The lack of lessons drawn from ADR affects all methods of dispute resolution that resemble a form of ADR, in that ADR literature and practice have improved the quality of justice of these offline forms of dispute resolution.
The second approach, which somewhat considers ODR to be ADR with some specific communication tools, has the benefit of focusing on the legal instruments developed for ADR, such as arbitration convention or the due process protocols.
The main drawback of this approach is that it is confronted with legal obstacles. In arbitration, it is still doubtful whether an arbitral award will be recognized and enforced by state authorities.
There are two forms of online negotiation: automated negotiation (aka blind-bidding) and assisted negotiation (aka facilitated negotiation). In automated negotiation, parties submit their settlement proposal in the form of a monetary figure which is not communicated to the other party.
A computer compares the offer and the demand. When they are within a given spread, the computer reaches a settlement for the arithmetic mean of the two figures.
If the figures are not within the given spread, the parties are asked to enter a new settlement proposal until the number of rounds or the time limit has expired.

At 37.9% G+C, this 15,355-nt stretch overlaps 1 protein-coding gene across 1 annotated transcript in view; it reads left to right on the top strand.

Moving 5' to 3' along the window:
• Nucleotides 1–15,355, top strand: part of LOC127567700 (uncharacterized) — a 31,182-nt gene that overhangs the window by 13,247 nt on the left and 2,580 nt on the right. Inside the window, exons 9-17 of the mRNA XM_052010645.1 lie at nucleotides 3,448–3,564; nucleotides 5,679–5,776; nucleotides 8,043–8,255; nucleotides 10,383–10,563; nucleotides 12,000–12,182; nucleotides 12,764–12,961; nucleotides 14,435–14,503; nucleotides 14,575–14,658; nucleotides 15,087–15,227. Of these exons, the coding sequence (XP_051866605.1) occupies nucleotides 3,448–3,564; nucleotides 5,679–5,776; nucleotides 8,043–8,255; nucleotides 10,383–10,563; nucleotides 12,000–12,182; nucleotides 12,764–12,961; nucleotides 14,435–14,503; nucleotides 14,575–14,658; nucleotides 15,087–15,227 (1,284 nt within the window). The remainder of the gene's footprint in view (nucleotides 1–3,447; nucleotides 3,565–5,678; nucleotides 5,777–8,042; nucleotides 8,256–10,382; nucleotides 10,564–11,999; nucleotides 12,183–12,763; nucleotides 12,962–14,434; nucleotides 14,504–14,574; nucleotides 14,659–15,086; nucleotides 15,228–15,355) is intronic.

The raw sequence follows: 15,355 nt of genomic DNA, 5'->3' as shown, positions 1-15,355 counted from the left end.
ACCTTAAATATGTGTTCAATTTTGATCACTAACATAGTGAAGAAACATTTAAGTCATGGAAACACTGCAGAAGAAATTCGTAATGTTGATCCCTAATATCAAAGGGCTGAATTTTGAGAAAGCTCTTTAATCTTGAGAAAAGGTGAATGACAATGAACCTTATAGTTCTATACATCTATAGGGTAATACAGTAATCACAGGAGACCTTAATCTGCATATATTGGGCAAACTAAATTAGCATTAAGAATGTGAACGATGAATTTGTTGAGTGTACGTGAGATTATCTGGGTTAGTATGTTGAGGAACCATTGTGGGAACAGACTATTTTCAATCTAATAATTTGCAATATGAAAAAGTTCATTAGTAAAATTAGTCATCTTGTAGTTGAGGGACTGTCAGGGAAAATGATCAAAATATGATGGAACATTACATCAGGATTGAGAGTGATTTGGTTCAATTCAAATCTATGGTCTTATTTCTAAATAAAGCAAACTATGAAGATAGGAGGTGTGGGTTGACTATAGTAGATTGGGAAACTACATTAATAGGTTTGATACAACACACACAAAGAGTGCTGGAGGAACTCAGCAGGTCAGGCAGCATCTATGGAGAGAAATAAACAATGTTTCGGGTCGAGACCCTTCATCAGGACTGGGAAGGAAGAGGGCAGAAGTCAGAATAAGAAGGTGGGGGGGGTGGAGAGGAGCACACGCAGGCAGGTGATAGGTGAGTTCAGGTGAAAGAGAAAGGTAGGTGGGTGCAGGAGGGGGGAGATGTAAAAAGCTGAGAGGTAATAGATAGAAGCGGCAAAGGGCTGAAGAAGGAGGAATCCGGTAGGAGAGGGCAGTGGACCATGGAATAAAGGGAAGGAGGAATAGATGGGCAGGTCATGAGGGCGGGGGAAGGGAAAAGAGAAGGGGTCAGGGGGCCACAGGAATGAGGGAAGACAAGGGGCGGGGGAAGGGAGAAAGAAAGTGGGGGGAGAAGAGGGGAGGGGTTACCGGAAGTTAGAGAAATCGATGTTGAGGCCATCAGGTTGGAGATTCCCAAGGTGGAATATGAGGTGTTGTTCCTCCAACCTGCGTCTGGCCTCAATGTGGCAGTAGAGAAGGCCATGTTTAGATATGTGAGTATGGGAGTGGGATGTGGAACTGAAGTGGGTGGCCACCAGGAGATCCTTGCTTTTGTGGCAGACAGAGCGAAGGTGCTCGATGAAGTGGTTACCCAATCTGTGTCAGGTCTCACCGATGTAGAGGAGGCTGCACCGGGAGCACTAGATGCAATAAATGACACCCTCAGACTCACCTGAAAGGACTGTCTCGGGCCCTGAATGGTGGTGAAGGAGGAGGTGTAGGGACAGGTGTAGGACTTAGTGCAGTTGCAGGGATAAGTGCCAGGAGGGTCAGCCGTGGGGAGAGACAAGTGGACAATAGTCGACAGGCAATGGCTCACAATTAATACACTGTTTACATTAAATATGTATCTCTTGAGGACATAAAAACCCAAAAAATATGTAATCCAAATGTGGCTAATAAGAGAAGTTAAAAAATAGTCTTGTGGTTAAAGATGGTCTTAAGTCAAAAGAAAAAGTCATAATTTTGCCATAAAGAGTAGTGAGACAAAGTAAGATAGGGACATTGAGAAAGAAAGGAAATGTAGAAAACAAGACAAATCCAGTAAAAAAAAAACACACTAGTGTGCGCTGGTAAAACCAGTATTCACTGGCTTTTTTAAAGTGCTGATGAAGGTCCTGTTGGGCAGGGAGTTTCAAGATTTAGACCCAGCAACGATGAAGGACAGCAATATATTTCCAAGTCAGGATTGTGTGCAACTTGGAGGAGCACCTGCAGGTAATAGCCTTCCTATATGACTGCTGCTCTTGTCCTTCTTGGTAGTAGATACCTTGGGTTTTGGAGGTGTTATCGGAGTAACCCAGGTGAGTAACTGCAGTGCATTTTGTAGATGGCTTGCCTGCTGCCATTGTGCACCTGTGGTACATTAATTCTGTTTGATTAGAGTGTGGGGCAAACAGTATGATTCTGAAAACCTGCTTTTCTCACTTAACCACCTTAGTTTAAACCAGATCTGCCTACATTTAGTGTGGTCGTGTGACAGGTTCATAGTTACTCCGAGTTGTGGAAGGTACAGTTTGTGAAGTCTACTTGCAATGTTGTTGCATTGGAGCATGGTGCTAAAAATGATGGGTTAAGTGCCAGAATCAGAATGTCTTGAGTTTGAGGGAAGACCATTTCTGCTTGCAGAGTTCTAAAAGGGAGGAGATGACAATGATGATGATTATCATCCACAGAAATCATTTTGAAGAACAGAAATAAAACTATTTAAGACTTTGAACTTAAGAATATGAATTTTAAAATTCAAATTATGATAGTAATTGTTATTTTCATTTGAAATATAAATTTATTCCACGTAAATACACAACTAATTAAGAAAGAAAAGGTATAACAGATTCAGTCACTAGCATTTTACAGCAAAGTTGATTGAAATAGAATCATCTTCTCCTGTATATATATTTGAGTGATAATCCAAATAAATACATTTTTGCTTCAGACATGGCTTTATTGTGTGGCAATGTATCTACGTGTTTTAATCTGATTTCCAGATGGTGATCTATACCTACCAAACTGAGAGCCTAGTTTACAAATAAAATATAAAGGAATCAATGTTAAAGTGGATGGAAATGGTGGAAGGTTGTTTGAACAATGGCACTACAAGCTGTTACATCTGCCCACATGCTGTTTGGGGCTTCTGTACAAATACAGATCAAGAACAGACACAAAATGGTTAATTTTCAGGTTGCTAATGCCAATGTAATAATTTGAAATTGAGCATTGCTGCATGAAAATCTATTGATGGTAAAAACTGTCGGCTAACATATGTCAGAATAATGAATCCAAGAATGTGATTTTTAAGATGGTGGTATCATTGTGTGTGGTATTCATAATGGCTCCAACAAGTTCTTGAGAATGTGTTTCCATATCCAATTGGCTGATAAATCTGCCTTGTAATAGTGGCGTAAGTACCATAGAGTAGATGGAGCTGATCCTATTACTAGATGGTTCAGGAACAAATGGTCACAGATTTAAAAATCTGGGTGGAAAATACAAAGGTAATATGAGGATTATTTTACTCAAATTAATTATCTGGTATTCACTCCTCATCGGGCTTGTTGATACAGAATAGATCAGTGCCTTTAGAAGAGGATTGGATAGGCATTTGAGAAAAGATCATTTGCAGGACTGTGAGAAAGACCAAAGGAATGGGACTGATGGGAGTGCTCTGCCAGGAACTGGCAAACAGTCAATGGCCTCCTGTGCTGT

In assisted negotiation, the parties are assisted by online facilities. They communicate with one another over the internet.
The providers also offer directives for developing agendas, identifying and assessing standard solutions, and writing agreements. They also provide storage means and secure sites.
Automated negotiation is quite successful. However, it is restricted to purely monetary disputes. Assisted negotiation, on the other hand, is extremely successful. SquareTrade, which has the highest caseload in ODR, handled over 225,000 thousand disputes between February 2000 and April 2019.
The fees for automated negotiation are usually determined based on the settlement amount and split between the two parties.
For a settlement amount below $20,000, the fee is typically around $100. The fees for assisted negotiation are often covered by annual membership or Trustmark fees or are charged hourly.